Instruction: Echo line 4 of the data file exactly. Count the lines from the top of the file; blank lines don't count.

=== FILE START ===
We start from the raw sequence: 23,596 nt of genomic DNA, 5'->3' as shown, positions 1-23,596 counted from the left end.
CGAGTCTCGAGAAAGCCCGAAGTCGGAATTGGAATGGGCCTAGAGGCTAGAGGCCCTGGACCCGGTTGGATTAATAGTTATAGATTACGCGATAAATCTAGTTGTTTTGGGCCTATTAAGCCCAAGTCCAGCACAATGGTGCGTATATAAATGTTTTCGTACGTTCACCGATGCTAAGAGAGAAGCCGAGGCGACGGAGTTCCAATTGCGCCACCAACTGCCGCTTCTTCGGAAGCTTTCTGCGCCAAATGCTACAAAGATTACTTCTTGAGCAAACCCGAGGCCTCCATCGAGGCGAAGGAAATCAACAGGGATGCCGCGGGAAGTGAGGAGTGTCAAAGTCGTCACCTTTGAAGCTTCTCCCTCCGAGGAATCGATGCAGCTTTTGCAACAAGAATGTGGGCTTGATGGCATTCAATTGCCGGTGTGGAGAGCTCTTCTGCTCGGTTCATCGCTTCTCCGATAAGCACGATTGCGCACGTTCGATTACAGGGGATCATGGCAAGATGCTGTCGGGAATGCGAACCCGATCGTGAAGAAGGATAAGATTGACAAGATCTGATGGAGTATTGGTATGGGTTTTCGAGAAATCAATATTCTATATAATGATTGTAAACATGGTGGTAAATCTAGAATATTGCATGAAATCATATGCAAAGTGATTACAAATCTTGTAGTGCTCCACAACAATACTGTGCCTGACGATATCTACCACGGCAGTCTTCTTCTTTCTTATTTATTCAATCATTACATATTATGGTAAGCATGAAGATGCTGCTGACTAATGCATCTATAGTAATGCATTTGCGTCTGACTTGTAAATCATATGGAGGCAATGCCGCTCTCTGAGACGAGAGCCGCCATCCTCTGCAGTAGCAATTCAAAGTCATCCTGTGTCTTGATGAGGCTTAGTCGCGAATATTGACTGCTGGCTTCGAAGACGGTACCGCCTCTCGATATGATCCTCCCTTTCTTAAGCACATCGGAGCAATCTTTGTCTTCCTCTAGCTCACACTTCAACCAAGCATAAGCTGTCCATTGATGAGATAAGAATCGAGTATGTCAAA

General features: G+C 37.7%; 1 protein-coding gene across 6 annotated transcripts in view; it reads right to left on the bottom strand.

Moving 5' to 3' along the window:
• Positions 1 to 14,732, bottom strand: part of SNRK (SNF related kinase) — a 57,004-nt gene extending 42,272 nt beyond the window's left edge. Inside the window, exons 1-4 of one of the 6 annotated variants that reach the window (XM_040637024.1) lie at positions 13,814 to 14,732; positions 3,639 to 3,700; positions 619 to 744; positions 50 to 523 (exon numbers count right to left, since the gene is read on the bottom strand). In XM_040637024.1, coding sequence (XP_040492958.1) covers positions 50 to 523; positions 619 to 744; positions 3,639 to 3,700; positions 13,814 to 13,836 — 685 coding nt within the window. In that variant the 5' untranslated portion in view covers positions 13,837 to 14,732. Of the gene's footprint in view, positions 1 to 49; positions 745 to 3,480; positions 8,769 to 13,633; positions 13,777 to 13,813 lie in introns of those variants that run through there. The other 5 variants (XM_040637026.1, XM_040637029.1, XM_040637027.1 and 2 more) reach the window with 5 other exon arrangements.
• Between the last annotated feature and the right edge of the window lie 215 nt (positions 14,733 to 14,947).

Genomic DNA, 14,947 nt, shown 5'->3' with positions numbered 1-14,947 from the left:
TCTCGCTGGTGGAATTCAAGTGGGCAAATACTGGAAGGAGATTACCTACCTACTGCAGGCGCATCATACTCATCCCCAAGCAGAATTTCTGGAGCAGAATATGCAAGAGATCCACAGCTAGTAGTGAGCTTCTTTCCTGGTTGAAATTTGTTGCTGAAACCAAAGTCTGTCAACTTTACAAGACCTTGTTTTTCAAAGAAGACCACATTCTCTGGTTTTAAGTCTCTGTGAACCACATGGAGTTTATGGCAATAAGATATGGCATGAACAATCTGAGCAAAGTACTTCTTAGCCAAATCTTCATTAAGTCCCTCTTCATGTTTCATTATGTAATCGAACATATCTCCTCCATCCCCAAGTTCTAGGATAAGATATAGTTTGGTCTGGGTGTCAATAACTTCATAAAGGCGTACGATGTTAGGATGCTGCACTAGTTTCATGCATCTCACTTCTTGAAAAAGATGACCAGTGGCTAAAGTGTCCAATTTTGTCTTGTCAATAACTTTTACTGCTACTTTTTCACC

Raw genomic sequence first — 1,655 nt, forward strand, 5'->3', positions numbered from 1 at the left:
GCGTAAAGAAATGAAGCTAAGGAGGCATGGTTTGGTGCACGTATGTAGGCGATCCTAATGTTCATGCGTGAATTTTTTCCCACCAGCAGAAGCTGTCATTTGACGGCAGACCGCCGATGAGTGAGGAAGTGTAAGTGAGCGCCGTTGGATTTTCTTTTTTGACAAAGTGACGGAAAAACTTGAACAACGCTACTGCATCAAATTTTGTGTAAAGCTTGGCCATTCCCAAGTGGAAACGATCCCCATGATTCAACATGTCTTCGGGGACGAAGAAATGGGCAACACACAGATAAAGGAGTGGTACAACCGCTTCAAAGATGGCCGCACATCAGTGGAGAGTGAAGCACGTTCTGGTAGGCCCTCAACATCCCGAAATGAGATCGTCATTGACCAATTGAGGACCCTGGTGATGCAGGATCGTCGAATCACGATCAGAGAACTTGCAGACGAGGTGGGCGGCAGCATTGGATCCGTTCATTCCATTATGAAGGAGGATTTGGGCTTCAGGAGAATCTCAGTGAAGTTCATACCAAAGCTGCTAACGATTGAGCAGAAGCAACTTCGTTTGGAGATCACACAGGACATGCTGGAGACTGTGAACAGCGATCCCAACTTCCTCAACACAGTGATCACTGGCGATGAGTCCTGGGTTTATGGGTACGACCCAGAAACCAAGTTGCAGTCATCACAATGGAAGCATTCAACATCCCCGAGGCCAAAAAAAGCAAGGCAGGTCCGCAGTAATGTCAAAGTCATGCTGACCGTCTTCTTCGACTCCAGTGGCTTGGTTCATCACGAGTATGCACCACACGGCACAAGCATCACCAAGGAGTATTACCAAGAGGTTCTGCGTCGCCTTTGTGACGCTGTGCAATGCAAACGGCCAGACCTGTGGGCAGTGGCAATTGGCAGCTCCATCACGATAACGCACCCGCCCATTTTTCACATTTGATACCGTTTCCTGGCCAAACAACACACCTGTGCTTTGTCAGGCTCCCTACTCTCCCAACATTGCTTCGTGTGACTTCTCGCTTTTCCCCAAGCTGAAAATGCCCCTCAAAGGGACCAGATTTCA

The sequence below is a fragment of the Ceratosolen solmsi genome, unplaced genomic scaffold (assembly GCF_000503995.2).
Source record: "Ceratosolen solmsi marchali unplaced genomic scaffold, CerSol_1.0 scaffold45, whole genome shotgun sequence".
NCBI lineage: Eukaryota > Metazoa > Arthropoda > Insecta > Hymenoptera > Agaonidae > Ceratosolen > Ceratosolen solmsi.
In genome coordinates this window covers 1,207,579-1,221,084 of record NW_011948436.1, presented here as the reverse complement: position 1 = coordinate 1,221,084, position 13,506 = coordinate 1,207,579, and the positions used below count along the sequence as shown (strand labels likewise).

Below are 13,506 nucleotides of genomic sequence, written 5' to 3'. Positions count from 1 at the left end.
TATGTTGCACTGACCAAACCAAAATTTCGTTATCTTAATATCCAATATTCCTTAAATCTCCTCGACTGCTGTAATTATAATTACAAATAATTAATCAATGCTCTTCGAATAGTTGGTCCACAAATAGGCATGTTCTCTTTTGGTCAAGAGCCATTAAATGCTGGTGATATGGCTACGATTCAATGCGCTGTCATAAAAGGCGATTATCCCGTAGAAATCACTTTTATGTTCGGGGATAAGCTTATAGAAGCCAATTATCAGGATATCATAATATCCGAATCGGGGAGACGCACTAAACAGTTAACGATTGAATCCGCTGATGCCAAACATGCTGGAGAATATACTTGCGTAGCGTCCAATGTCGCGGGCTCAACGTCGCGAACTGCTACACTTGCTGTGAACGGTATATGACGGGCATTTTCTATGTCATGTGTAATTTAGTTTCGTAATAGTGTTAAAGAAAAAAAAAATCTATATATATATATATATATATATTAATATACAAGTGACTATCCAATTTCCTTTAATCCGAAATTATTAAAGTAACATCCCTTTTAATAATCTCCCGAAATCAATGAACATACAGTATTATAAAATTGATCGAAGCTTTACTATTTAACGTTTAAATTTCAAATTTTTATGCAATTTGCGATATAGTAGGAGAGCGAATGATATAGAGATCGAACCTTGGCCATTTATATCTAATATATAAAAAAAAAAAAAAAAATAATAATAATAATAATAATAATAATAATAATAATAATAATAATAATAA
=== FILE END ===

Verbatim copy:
Moving 5' to 3' along the window: